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Take this or leave it, but there are some practices in your code that have a faint whiff of cargo culting or things that may cause problems later on. I understand that this code may just be an example.

#!/usr/bin/perl -w # MLX - Note that the above line also turns on warnings # MLX - in any other modules that you use or require. # MLX - The 'use warnings' pragma below may be more of # MLX - what you intended use strict; use warnings; my ($time, $site, $logName, $fullName, $date, $gmt, $req, $file, $prot +o, $status, $length); # # MLX - You may want to move as much of this declaration # MLX - into the foreach loop, unless you really need the # MLX - data from the last pass through the loop afterwards. # $site; # # MLX - Not sure what you want to do with this one. It # MLX - is a no-op. my $LOGFILE = "config.txt"; # open LOGFILE,"$LOGFILE" or die "cannot open file : $!"; # # MLX - Excellent use of 'open or die "foo: $!"'! # # MLX - If $LOGFILE is assigned from something you don't # MLX - have complete control over, it can be used in # MLX - the 2-argument version of open to overwrite # MLX - another file. Better would be: open LOGFILE,'<', $LOGFILE or die "cannot open file : $!"; # MLX - Another 'improvement' might be to use lexical # MLX - file handles: 'open my $log_fh, ... ' foreach my $line (<LOGFILE>) { ($site, $logName, $fullName, $date, $gmt, $req, $file, $proto, $status, $length) = split(' ',$line); # MLX - Add a 'my' to the beginning of this unless # MLX - you need to have the data from the last pass # MLX - after the loop has terminated. my $a = "$site\n"; print "--$a\n"; my $b = "$logName\n"; print "==$b\n"; } close(LOGFILE);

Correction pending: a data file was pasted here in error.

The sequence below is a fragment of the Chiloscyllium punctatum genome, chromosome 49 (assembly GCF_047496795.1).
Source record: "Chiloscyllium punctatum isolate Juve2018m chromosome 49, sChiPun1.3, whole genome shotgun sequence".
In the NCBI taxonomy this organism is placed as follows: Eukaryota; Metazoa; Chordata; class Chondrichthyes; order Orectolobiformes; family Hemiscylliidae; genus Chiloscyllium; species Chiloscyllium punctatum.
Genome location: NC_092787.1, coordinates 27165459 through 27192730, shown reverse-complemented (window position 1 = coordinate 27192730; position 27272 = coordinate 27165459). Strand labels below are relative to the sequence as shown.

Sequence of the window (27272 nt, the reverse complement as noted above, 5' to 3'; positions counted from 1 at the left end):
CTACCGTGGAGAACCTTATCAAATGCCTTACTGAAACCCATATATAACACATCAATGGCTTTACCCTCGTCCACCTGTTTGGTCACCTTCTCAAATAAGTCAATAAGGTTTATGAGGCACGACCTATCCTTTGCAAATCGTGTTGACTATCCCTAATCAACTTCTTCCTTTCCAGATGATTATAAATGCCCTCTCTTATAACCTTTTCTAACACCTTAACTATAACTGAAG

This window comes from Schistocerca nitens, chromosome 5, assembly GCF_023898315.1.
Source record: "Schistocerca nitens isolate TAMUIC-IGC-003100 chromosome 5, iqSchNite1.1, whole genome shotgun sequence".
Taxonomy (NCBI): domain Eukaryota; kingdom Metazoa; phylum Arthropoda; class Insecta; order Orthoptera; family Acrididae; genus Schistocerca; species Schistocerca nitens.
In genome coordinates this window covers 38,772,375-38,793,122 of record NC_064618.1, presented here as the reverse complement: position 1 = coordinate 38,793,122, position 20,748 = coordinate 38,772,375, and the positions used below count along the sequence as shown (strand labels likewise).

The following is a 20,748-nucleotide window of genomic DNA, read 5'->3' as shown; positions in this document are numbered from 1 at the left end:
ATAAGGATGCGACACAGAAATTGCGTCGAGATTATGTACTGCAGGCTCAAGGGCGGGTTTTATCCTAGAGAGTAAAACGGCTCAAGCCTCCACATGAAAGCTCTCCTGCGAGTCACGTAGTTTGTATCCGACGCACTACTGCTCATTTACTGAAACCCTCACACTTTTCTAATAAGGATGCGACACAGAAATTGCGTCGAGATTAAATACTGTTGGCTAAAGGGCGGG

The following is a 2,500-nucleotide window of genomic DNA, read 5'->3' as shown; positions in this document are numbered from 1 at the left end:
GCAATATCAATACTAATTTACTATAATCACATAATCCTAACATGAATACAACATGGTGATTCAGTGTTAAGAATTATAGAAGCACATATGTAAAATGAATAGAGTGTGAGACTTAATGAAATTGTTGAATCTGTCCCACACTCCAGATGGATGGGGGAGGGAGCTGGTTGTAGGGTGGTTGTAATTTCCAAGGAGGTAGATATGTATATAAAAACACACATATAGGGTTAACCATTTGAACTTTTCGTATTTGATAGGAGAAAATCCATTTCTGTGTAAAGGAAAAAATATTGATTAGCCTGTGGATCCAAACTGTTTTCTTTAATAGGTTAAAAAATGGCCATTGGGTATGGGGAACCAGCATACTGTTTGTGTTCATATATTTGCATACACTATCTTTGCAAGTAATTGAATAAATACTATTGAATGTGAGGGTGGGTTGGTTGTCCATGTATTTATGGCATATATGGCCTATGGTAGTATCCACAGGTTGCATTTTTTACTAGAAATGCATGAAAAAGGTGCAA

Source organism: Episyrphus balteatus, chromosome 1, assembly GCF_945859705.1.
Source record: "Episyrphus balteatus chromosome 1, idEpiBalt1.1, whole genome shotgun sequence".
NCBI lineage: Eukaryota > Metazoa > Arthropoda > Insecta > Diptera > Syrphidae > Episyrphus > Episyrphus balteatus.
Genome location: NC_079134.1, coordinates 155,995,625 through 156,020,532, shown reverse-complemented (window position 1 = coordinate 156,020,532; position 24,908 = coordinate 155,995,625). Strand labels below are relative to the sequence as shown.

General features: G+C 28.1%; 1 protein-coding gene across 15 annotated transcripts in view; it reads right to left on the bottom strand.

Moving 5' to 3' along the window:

--MidLifeXis


In reply to Re: Use of uninitialized value $site in concatenation (.) when excute the perl script (an aside - code review) by MidLifeXis
in thread Use of uninitialized value $site in concatenation (.) when excute the perl script by laksh

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